Barefoot Traveller



When I was a kid, reading travelers’ journals and travel writers like Richard Haliburton, one of the most exotic, phantasmagoric places I found on the pages was the Vale of Kashmir.

There, Haliburton told me, one lived on luxurious boats surrounded by servants, the peaks of the Himalayas looming in the distance and the sounds of sitars drifting from the shores.

Today, anyone thinking Kashmir might think twice, since the border wars between India and Pakistan are constantly in the headlines. But some five years ago, at the opposite end of the Indian sub-continent, houseboating (which bears little resemblance to that term as it is used elsewhere) was introduced to the lush, tropical wetlands called the Backwaters of Kerala.

Many of the traditional black, wooden-hulled boats used to ship rice out of the region’s rice paddies have been converted, adding graceful, butterfly-like structures of bamboo matting and coconut twine. The results vary substantially in quality and comfort, but drifting through the Backwaters can be one of the most exotic, unique travel experiences on the globe.

Two or three days on the two-bedroom “Sauvarnigam” near Alleppey are days of moving gently, quietly through the rivers and lakes, stopping occasionally at small villages or to visit Hindu temples. The boat is powered by a small outboard and helped along by poling in the shallow waters. Bedrooms are attractive, comfortable and fan-cooled, with plumbing up to western standards (not always the case on some of the other boats) and the food--ah! A three-man crew, dressed in starched khakis and whites, dishes out savory, tasty local cuisine. Delicately fried pomfret, mildly spiced vegetable curries, braised duck in malabar pepper sauce and conventional western breakfasts.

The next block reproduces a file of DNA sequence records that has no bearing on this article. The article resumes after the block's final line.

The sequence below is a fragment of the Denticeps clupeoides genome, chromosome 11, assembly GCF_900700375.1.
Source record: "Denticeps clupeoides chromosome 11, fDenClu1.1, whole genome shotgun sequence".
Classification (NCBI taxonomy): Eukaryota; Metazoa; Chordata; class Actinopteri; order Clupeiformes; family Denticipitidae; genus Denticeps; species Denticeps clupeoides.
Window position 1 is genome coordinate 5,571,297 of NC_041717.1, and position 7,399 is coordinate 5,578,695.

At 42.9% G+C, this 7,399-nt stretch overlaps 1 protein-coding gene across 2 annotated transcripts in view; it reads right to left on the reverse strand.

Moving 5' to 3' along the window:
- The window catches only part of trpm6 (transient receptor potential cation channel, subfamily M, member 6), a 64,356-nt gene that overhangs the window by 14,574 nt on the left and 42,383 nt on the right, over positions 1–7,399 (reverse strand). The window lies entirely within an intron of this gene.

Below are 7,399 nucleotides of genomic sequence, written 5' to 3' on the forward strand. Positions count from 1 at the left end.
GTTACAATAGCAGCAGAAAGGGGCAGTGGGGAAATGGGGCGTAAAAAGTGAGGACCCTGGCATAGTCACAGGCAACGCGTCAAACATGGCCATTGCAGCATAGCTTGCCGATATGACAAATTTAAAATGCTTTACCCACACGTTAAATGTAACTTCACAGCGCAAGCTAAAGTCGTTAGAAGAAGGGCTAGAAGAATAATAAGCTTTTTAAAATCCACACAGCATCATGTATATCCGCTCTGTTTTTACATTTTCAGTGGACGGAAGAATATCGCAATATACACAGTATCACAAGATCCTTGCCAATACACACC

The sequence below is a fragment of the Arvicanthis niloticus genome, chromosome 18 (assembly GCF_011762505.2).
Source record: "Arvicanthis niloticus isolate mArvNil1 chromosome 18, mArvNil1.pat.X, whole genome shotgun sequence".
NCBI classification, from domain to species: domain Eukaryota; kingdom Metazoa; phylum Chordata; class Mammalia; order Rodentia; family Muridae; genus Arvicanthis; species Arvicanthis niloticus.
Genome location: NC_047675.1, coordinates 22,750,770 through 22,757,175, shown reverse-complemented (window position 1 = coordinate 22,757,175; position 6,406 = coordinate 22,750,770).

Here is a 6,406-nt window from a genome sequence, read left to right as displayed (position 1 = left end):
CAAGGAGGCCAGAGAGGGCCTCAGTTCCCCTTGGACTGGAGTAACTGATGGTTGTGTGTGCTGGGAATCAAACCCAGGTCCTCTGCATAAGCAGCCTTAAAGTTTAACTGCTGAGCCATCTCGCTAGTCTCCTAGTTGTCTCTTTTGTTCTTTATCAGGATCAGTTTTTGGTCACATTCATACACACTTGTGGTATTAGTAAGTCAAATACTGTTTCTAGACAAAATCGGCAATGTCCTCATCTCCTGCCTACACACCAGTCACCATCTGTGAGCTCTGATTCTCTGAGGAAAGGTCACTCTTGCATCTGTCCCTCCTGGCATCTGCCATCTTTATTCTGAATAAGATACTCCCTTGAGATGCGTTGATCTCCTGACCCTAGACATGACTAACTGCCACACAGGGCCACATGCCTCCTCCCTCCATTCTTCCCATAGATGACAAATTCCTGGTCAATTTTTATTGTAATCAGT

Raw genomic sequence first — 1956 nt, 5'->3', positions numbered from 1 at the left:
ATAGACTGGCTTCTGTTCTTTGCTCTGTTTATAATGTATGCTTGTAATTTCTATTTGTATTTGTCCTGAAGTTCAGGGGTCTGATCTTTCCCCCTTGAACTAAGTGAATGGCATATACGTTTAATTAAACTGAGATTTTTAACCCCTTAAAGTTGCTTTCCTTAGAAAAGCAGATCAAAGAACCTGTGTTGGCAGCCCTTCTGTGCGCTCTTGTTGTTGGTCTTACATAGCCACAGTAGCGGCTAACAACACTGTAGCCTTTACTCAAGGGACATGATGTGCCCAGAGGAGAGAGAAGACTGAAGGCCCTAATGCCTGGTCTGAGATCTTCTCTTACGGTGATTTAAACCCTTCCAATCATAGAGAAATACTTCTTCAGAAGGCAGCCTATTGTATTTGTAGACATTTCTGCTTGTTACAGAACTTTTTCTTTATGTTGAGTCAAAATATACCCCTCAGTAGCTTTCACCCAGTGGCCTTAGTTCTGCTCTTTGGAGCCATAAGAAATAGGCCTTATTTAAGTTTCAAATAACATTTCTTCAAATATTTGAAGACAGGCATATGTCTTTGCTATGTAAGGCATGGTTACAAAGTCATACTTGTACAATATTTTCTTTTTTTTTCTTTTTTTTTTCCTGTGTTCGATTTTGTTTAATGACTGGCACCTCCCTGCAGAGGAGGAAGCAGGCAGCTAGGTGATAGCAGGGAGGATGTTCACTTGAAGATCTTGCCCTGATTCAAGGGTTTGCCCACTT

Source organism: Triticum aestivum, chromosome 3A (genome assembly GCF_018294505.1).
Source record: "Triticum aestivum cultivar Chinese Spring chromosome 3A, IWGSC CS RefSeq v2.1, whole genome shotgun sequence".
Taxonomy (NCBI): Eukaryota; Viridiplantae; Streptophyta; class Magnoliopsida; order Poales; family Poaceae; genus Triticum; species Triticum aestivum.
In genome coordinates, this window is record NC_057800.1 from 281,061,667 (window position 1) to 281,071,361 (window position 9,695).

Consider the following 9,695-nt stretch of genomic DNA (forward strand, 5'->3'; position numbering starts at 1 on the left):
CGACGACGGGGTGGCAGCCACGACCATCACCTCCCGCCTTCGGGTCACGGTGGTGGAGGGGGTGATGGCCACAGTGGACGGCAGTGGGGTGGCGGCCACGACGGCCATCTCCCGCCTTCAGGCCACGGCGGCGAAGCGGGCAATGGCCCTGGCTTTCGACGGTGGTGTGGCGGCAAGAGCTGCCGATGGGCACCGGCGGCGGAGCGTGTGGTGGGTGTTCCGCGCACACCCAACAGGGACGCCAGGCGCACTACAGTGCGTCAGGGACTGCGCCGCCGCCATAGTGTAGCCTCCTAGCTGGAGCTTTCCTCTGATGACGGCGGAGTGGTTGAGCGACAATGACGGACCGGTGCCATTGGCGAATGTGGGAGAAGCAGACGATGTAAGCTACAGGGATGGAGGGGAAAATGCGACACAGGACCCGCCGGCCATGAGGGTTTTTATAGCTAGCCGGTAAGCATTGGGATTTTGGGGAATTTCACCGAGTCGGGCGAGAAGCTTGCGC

The Backwaters, where the sea meets the rivers coming out of the mountains, are a watery world of coconut palms and rice paddies, mango trees and bananas, ginger and water hyacinths. The water level is controlled by a system of dikes, pumping and flood gates, creating an environment in which women beat wet clothes on the rocks, children yell with glee as they jump into the water, and flocks of ducks are shepherded from one side of the river to the other.

Kingfishers and parakeets swoop overhead, water buffalo and cattle move slowly through the rice fields and fishermen work the huge, rock-balanced fishing nets lowered from high above the water, a system brought in by the Chinese some 1000 years ago.